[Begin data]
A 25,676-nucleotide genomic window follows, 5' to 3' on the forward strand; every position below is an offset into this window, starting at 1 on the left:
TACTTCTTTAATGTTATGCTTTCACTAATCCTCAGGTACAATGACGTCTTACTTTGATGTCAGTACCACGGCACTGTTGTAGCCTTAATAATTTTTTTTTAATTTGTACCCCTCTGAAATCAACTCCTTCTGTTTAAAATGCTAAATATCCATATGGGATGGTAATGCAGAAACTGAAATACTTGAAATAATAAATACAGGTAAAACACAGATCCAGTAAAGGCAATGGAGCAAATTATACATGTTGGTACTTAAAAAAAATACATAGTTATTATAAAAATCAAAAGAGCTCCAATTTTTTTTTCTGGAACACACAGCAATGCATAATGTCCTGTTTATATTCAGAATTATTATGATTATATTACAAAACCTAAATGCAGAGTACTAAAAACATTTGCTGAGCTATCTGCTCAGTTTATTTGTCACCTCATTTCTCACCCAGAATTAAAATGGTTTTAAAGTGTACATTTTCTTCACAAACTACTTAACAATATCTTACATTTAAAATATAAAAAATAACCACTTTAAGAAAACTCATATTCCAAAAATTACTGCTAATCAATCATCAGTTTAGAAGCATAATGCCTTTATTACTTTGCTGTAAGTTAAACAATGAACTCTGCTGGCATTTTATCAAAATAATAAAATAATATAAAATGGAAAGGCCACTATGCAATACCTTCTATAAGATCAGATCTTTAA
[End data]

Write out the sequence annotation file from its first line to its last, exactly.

A 25,676-nucleotide genomic window follows, 5' to 3' on the forward strand; every position below is an offset into this window, starting at 1 on the left:
TACTTCTTTAATGTTATGCTTTCACTAATCCTCAGGTACAATGACGTCTTACTTTGATGTCAGTACCACGGCACTGTTGTAGCCTTAATAATTTTTTTTTAATTTGTACCCCTCTGAAATCAACTCCTTCTGTTTAAAATGCTAAATATCCATATGGGATGGTAATGCAGAAACTGAAATACTTGAAATAATAAATACAGGTAAAACACAGATCCAGTAAAGGCAATGGAGCAAATTATACATGTTGGTACTTAAAAAAAATACATAGTTATTATAAAAATCAAAAGAGCTCCAATTTTTTTTTCTGGAACACACAGCAATGCATAATGTCCTGTTTATATTCAGAATTATTATGATTATATTACAAAACCTAAATGCAGAGTACTAAAAACATTTGCTGAGCTATCTGCTCAGTTTATTTGTCACCTCATTTCTCACCCAGAATTAAAATGGTTTTAAAGTGTACATTTTCTTCACAAACTACTTAACAATATCTTACATTTAAAATATAAAAAATAACCACTTTAAGAAAACTCATATTCCAAAAATTACTGCTAATCAATCATCAGTTTAGAAGCATAATGCCTTTATTACTTTGCTGTAAGTTAAACAATGAACTCTGCTGGCATTTTATCAAAATAATAAAATAATATAAAATGGAAAGGCCACTATGCAATACCTTCTATAAGATCAGATCTTTAA